Following the best-selling triumph of Kafka on the Shore - daringly original, wrote Steven Moore in The Washington Post Book World, and compulsively readable - comes a collection that generously expresses Murakamis mastery. From the surreal to the mundane, these stories exhibit his ability to transform the full range of human experience in ways that are instructive, surprising, and relentlessly entertaining. As Richard Eder has written in the Los Angeles Times Book Review, He addresses the fantastic and the natural, each with the same mix of gravity and lightness.
Here are animated crows, a criminal monkey, and an iceman, as well as the dreams that shape us and the things we might wish for. Whether during a chance reunion in Italy, a romantic exile in Greece, a holiday in Hawaii, or in the grip of everyday life, Murakamis characters confront grievous loss, or sexuality, or the glow of a firefly, or the impossible distances between those who ought to be the closest of all.
While anyone can tell a story that resembles a dream, Laura Miller wrote in The New York Times Book Review, its the rare artist, like this one, who can make us feel that we are dreaming it ourselvesa feat performed anew twenty-four times in this career-spanning book.
BLIND WILLOW, SLEEPING WOMAN
When I closed my eyes, the scent of the wind wafted up toward me. A May wind, swelling up like a piece of fruit, with a rough outer skin, slimy flesh, dozens of seeds. The flesh split open in midair, spraying seeds like gentle buckshot into the bare skin of my arms, leaving behind a faint trace of pain.
"What time is it?" my cousin asked me. About eight inches shorter than me, he had to look up when he talked.
I glanced at my watch. "Ten twenty."
"Does that watch tell good time?"
"Yeah, I think so."
My cousin grabbed my wrist to look at the watch. His slim, smooth fingers were surprisingly strong. "Did it cost a lot?"
"No, it's pretty cheap," I said, glancing again at the timetable.
My cousin looked confused. The white teeth between his parted lips looked like bones that had atrophied.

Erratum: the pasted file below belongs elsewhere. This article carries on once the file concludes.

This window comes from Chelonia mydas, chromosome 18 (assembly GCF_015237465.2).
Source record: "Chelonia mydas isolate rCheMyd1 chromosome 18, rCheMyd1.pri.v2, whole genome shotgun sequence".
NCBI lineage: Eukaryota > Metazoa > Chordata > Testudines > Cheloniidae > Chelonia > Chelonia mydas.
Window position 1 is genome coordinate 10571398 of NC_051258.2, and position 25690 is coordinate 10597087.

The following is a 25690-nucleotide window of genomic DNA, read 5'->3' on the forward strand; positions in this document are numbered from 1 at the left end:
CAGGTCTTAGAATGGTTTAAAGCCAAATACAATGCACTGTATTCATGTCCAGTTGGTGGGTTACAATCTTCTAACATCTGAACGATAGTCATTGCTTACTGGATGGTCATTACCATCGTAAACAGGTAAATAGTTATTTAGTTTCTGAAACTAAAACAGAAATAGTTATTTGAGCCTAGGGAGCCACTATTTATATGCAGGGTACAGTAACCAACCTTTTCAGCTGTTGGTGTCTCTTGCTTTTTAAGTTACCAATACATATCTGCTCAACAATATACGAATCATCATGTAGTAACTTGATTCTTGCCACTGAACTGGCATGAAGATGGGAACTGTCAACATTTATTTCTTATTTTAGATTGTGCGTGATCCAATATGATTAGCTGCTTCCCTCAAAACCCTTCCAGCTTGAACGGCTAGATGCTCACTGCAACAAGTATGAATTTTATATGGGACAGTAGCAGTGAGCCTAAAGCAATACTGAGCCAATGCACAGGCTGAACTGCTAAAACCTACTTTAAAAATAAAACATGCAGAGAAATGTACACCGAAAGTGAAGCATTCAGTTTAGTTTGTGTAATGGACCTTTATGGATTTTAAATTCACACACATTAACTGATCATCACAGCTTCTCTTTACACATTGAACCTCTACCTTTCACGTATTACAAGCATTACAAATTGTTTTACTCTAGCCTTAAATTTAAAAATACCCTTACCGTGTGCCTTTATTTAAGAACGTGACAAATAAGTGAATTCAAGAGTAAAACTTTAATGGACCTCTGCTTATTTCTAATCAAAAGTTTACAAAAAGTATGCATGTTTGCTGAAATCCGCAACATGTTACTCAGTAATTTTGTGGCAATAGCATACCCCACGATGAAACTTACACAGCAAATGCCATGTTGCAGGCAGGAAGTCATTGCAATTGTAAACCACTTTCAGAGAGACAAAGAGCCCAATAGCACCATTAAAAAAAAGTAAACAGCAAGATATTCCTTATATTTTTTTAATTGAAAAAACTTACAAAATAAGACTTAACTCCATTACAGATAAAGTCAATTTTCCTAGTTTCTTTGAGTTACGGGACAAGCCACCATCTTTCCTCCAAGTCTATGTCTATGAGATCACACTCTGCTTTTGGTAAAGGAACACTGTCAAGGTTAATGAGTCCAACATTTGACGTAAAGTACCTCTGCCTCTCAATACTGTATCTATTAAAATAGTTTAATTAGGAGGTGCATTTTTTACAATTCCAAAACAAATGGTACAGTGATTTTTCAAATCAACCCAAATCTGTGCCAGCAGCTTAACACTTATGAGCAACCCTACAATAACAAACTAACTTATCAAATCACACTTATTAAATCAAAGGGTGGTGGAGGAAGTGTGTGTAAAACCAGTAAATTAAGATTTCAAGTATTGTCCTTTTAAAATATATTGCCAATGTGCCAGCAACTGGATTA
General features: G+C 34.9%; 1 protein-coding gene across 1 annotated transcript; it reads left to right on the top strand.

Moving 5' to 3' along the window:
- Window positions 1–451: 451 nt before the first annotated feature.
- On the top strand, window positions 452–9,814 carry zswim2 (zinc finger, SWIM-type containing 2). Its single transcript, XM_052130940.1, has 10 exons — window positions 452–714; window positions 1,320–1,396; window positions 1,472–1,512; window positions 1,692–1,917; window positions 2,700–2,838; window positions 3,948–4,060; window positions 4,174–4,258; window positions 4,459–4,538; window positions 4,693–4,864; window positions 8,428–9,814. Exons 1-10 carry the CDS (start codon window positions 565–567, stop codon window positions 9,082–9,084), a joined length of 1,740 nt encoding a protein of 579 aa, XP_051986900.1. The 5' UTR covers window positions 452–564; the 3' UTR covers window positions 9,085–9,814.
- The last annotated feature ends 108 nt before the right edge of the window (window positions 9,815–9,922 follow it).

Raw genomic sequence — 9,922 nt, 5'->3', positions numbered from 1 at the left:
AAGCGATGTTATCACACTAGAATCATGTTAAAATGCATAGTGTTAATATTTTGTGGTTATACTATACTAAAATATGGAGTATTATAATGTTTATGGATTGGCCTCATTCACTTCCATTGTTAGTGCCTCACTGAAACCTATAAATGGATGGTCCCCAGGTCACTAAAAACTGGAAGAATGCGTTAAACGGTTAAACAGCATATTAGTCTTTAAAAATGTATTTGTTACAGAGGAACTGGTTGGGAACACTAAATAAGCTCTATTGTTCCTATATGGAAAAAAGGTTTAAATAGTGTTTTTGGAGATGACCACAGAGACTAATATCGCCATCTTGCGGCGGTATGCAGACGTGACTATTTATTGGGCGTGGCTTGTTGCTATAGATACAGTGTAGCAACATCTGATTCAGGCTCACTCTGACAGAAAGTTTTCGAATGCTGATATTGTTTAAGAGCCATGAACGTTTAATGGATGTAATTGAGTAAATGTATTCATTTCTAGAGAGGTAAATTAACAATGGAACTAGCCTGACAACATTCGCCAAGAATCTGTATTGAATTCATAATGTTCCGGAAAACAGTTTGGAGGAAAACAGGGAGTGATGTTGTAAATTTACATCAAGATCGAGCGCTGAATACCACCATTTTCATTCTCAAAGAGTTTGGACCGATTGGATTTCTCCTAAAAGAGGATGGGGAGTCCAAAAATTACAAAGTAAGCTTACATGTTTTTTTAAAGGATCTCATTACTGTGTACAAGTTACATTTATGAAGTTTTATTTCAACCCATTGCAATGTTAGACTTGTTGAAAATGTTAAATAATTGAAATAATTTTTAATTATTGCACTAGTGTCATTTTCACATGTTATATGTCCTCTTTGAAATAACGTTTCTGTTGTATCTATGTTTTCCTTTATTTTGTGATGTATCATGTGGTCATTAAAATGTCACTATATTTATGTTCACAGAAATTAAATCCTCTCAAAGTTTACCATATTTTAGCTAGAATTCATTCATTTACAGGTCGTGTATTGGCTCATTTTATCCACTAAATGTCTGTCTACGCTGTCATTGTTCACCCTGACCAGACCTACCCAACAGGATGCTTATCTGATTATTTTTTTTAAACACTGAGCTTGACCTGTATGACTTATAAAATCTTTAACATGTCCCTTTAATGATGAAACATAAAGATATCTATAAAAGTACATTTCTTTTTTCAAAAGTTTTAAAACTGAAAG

"It's pretty cheap," I said, looking right at him, carefully repeating the words. "It's pretty cheap, but it keeps good time."
My cousin nodded ...
If you're an aficionado of all things Murakami this is a collection you'll want to read cover to cover, probably in chronological order so as to see how his writing has changed over time. However, if you've enjoyed some of his earlier works but been a little bemused by others (or this is the first time you've read anything by Murakami) you'd be best to read strategically, skipping over the stories that don't resonate, and leaving a reasonable amount of time between mouthfuls.
(Reviewed by BookBrowse Review Team).
Full Review (963 words).
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In addition to writing his own books in Japanese (which have been translated into more than thirty languages), Murakami is a skillful translator of English works into Japanese, including works by Scott Fitzgerald, Raymond Carver, John Irving and Paul Theroux.
In 2006, Murakami became the sixth winner of the Franz Kafka Prize, co-sponsored by the Franz Kafka Society and the city of Prague (previous winners include Philip Roth and Harold Pinter). In 2007 he was awarded the Kiriyama Prize for Fiction for Blind Willow, Sleeping Woman but, according to the Kiriyama Official website, "declined to accept the award for reasons of personal principle". The Kiriyama Prize, established in 1996, is...
If you liked Blind Willow, Sleeping Woman, try these:
David Mitchell spins genres, cultures, and ideas like gossamer threads around and through these nine linked stories.
At once a realistic, rousing adventure and a meta-tale of survival that explores the redemptive power of storytelling and the transformative nature of fiction. It's a story, as one character puts it, to make you believe in God. Winner of the 2002 Booker Prize.
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